Despite all those advertisements celebrating the metrosexual male, India remains a land of machismo, where it is hard to loosen that muscular grip, even in the way we drive cars. This is probably why it has taken so long for automatic transmission (AT) to become popular among Indian commuters. The technology has been around for quite long, but the Indian motorist has always found it hard to let go of the manual gear lever. For some, it’s even the equivalent of the fidget spinner on the road. And AT has long remained an enigma of sorts. There are economic reasons, of course, behind holding on to manually driven cars. But automatic cars mean less work and ease of driving in the challenging thickets of India’s ever-growing urban jungles. For the longest time, AT car models, which are more expensive than the manual models, were also considered to be bad in terms of mileage—that one word which literally drives India’s automobile market. But the new AT models are changing this perception by offering fuel efficiency as well. AT can be gradually seen populating the urban hubs of India, where the automatic gearbox is providing much relief from relentlessly nudging the gear stalk and working the left calf muscle in crazy morning traffic.
By next year, almost one-tenth of the Indian automotive market will consist of AT cars. About 20 to 50 per cent of many popular models currently sold by market majors like Toyota, Hyundai, Honda and Suzuki already have an automated gearbox. According to Magneti Marelli, manufacturer of high-tech automobile components, 20 per cent of passenger vehicles on Indian roads will have Automatic Manual Transmission (AMT) by 2020. No surprises there.
Other than the conventional Automatic, there are mainly two choices being offered under the AT tag in the market—the Direct Shift Gearbox (DSG) and the Continuously Variable Transmission (CVT). The DSG is the slightly smarter automatic transmission, which can pre-select the next gear intuitively thus facilitating quick gear changes. It is particularly suited for sporty cars as it facilitates good seamless acceleration. However, it isn’t ideal for those frequently stuck in long traffic jams.
The CVT has its exclusive patrons too among automotive manufacturers. After sitting in the second car launch in a week featuring a CVT transmission, I concluded there is no technology more misunderstood. The highlight of the transmission in the newly launched models is that they are programmed to mimic a shifting pattern more familiar to Indian drivers. Although technically a CVT, the transmission on both the cars was characterised by step-down shifting rather than seamless shifting that the CVT allows for.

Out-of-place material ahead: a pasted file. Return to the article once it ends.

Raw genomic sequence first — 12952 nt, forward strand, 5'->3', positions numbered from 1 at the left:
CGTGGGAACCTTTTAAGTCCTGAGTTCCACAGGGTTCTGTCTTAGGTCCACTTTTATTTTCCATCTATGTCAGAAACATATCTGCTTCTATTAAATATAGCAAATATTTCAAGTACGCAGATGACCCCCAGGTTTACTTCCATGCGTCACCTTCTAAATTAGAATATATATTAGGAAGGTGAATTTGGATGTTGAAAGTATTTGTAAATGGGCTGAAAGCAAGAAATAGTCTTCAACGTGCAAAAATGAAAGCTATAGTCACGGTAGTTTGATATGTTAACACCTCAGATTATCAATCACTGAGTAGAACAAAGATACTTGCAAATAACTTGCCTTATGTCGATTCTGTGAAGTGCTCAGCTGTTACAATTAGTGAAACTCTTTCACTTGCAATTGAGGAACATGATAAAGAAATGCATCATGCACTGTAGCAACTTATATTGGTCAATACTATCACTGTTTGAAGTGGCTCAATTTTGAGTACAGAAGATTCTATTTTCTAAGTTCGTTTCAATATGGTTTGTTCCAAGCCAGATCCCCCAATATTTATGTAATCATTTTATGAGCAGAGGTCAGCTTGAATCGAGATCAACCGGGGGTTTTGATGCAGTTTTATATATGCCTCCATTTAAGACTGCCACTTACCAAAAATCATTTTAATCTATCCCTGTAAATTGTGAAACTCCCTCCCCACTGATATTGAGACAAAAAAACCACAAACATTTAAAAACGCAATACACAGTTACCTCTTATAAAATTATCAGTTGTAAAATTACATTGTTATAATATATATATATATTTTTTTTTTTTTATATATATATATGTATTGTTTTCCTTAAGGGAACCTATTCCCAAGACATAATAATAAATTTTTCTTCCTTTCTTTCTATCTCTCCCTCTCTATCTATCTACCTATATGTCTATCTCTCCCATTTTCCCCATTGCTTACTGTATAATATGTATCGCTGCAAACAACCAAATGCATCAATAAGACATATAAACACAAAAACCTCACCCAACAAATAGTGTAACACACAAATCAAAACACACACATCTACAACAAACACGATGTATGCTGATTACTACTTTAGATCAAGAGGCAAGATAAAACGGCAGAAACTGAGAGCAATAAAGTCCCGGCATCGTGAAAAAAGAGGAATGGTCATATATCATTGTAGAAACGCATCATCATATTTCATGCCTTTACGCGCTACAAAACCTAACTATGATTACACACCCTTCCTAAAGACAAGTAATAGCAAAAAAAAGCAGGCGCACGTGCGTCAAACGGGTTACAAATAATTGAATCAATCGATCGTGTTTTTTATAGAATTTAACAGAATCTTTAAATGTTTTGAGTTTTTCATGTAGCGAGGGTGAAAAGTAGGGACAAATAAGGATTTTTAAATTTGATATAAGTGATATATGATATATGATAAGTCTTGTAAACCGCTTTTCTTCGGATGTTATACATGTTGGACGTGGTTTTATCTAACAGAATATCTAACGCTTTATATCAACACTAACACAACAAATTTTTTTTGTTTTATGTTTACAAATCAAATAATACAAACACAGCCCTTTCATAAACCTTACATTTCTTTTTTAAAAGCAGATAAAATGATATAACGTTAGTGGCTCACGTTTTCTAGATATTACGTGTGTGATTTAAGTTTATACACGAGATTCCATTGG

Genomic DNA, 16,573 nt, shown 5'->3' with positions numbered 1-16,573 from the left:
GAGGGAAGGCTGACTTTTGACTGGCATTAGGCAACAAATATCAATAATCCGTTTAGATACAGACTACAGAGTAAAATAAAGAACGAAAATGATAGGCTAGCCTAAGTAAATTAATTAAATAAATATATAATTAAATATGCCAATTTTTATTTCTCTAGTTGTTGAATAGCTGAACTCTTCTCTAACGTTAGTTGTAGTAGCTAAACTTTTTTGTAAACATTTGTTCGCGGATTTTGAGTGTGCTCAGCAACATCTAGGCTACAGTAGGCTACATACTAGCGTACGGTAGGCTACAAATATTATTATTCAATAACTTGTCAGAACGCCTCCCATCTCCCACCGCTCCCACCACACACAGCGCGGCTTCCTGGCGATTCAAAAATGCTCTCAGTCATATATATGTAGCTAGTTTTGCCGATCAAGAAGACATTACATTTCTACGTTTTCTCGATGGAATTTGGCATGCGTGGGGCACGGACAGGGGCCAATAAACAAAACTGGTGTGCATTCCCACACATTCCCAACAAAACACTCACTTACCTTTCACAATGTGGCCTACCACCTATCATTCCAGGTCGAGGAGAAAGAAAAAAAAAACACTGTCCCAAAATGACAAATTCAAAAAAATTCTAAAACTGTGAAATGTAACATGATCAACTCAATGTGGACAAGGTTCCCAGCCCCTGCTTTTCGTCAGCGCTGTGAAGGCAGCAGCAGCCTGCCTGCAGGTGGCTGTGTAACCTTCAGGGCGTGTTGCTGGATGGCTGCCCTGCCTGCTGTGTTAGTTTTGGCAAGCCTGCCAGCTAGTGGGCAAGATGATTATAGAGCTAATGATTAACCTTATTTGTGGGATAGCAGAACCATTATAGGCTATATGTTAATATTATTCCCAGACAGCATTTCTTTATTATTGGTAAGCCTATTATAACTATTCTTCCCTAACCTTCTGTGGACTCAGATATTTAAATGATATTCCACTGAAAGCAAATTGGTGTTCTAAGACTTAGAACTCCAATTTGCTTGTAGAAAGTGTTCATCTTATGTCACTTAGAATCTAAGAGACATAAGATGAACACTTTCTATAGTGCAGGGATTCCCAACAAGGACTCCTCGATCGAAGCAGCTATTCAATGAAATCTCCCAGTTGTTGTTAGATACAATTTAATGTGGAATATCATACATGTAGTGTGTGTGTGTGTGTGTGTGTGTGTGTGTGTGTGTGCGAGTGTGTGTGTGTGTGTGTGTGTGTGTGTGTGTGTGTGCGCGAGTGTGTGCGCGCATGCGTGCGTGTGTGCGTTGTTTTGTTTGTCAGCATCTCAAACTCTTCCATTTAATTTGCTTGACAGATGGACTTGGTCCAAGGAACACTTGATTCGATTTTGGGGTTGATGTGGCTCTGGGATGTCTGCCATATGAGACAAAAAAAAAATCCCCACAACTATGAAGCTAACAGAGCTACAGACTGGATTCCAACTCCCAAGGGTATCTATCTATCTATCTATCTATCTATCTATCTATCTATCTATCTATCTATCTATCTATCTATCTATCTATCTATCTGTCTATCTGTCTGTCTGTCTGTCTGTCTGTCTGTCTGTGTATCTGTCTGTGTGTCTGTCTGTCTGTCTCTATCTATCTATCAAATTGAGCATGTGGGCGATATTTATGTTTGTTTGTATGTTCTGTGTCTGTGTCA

Apparently, even manufacturers adapting and championing the cause of CVT in India are doing so apologetically, thanks to a general idea that the CVT in most cars here is a compromise for the sake of fuel efficiency. Although this was true in the past, technology has evolved and there are bright spots of obvious advantages with regard to CVT than there were half a decade ago.
So, what exactly is the CVT? The continuously Variable Transmission is a combination of two clutches or pulleys of variable diameters connected by a belt. One is attached to the engine, and the other to the transmission and the belt serves to transfer the output. The CVT depends on the engine speed to set the gear ratio rather than a physically selected gear. While a 6-speed automatic transmission has six gears, often the perfect gear could be between two of these slots. As the CVT has endless gear ratios, it is theoretically possible to choose three and a half instead of moving from three to four. With a CVT, there is no gear hunting and you are always in the right one. Other advantages of a CVT include being lightweight and relatively compact besides being fuel-efficient.
In theory, CVT is ideal to create conditions that let the car accelerate fastest, by placing it in the sweet spot generating maximum power by adapting gear ratios seamlessly. There is no step down time loss between gears. So, the CVT is actually quite cool and quick, something the marketing departments of automobile manufacturers should be highlighting.
In India, the fuel efficient CVT is something Nissan, Honda and the rest would want to wield. Even a Nissan Maxima, with a 3.5 L engine, returns high fuel efficiency figures while the 2.4 L Honda CR-V is no less. Weight reduction can be a reason in the former, but the reality is that it’s the CVT that has been refining the vehicle’s raison d’etre.
The greatest challenge that CVT faces in new markets is the comfort level people have with step-shifting—be it manual or automatic—where moving from one gear to the next gear is clearly differentiated. So, the proponents of CVT technology have been finding ways—and fancy names—to induce this feeling of the step-shift. In reality, a step-shifting CVT is an oxymoron. It beats the purpose of avoiding the drop in rpm when choosing the next gear. This is the reason I sympathise with those car companies that have chosen to walk the straight line, but are forced to add twists and turns when introducing their brand new CVT model, just because habits die hard!
People wish to stay within familiar territory when it comes to cars, but habits are bound to change with time. In terms of ease of maintenance, shift-time saved and fuel efficiency, CVT tops the list and can stand up for itself, without compromises.